The Cheetah: Africa's Fastest Land Animal

The cheetah which is rather hard to see on a safari in Zimbabwe is a wild cat native to Africa, known for its exceptional speed and agility. With its slender body, long legs, and small head, it is the fastest land animal, capable of reaching speeds up to 70 mph (112 km/h).

As a carnivore, the cheetah feeds on various prey, including gazelles, impalas, and hares. Hunting by utilizing its speed, agility, and sharp eyesight, these solitary animals are active during the day and seek shelter in shade or dense vegetation at night.

Despite being a top predator, the cheetah's population has declined dramatically due to habitat loss and hunting. According to recent studies, the cheetah population has decreased by almost 30% in the last three generations. This decline highlights the importance of conservation efforts to preserve this unique and remarkable species.

Physical Characteristics

The cheetah's slender and muscular body is built for speed. It has a small head and a long, flexible spine that allows it to make sudden turns while running at high speeds. Its long legs and non-retractable claws provide traction and grip, enabling it to accelerate quickly and change direction with ease.

The cheetah's coat is tan with black spots, providing camouflage in the grasslands where it hunts. Its tear marks, which run from the corner of its eyes down to its mouth, help to reduce glare from the sun and improve its vision while hunting.

Habitat and Range

The cheetah's range includes most of sub-Saharan Africa, as well as a small population in Iran. They are typically found in open grasslands, savannas, and semi-arid regions. Cheetahs prefer areas with low vegetation cover, which allows them to spot their prey from a distance and gives them room to run.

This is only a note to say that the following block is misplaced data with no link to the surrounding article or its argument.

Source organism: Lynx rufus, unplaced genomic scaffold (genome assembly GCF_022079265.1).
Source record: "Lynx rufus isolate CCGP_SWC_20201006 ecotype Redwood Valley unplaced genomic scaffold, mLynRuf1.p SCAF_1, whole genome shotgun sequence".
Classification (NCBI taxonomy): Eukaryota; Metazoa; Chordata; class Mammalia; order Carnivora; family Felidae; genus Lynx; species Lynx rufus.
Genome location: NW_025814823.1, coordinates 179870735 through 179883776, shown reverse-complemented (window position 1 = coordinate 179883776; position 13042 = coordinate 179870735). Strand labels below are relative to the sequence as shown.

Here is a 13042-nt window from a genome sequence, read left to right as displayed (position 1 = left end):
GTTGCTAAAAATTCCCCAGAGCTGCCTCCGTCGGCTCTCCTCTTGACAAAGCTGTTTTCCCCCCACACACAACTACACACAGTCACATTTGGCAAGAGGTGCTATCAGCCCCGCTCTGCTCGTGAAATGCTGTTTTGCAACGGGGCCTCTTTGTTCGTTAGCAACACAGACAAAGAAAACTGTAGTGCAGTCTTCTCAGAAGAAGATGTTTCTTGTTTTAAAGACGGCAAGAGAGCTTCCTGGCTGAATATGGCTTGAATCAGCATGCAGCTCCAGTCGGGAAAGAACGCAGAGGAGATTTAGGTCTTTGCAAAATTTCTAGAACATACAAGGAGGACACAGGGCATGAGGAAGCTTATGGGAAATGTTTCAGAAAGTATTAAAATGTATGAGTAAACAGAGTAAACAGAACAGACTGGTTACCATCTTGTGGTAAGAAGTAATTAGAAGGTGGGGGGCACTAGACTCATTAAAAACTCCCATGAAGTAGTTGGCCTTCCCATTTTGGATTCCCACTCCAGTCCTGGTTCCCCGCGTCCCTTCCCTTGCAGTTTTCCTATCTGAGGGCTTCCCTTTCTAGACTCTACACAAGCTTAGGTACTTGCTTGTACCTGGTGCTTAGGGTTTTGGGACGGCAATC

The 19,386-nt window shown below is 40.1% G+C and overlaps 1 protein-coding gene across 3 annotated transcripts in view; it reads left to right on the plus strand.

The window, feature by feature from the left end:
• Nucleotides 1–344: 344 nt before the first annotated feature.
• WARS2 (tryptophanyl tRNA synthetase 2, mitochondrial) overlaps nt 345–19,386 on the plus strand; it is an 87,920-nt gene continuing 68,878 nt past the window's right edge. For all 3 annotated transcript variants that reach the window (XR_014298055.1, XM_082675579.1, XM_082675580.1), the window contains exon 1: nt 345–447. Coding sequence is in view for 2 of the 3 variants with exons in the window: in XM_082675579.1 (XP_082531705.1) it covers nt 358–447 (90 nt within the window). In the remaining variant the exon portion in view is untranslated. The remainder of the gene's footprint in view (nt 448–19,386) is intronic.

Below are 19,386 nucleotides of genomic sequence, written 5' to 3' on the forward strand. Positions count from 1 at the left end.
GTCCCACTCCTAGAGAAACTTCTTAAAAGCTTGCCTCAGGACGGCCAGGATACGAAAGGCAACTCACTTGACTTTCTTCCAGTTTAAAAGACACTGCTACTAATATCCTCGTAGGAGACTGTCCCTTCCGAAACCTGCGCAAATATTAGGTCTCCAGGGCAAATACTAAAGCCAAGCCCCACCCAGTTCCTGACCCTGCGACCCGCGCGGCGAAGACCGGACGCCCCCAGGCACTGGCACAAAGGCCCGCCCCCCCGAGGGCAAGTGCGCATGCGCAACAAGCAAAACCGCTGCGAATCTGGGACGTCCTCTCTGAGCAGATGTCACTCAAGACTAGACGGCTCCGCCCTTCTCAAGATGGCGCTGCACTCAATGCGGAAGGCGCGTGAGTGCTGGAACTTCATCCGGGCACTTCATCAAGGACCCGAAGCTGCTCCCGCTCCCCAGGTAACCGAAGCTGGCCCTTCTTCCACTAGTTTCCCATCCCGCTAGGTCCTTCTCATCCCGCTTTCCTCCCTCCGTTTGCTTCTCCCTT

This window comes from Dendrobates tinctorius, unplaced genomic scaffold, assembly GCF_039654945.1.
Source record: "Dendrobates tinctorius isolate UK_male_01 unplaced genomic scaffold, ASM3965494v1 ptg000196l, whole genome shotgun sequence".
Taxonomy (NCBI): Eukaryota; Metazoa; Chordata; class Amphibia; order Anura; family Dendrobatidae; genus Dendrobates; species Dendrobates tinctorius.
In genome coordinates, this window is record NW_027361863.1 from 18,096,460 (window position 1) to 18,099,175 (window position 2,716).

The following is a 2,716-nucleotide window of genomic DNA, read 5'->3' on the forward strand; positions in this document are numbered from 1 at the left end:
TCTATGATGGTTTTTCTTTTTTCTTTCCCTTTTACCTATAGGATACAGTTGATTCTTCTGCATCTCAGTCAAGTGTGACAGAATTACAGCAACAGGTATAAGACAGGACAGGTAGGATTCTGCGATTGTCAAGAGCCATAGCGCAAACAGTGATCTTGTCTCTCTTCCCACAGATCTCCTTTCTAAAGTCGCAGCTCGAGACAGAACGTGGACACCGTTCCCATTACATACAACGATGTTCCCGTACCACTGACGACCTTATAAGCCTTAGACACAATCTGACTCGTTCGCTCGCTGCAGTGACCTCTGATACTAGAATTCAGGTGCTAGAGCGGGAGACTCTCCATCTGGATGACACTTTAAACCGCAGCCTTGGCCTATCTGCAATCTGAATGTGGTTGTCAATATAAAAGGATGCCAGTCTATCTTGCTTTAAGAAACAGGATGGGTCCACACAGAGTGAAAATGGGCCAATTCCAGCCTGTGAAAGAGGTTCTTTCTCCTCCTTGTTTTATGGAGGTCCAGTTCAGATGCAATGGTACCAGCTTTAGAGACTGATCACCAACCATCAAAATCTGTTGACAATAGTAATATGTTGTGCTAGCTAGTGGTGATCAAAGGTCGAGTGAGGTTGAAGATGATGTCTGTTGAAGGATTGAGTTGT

Unfortunately, the cheetah's habitat is under threat from human activities such as agriculture, urbanization, and hunting. As a result, cheetahs are now considered a vulnerable species and are protected by international law.

Behavior and Diet

Cheetahs are diurnal animals, meaning they are active during the day. They are solitary hunters, except during mating season, and typically hunt smaller ungulates such as gazelles, impalas, and springboks. However, they are also known to hunt larger animals such as wildebeest, ostriches, and smaller predators like hares and birds.

Cheetahs rely on their incredible speed to chase and catch their prey. They can accelerate from 0 to 60 mph (97 km/h) in just a few seconds, and can maintain high speeds for short distances. Once they catch their prey, they suffocate it by biting its throat or snout.

Shona sculpture from Cyril Mangenda


Conservation Efforts

The cheetah's population has declined dramatically in recent years, with estimates suggesting that there are only around 7,000 cheetahs left in the wild. Habitat loss, hunting, and human-wildlife conflict are the main threats to their survival.

Conservation efforts are underway to protect the cheetah's habitat and prevent hunting. These include the establishment of protected areas, community-based conservation programs, and education and awareness campaigns.

By supporting these efforts, we can help to ensure that the cheetah continues to thrive in the wild and that future generations can appreciate this unique and remarkable species.

Watch this short Youtube Video - you might be lucky to see a family of Cheetah on your safari in Zimbabwe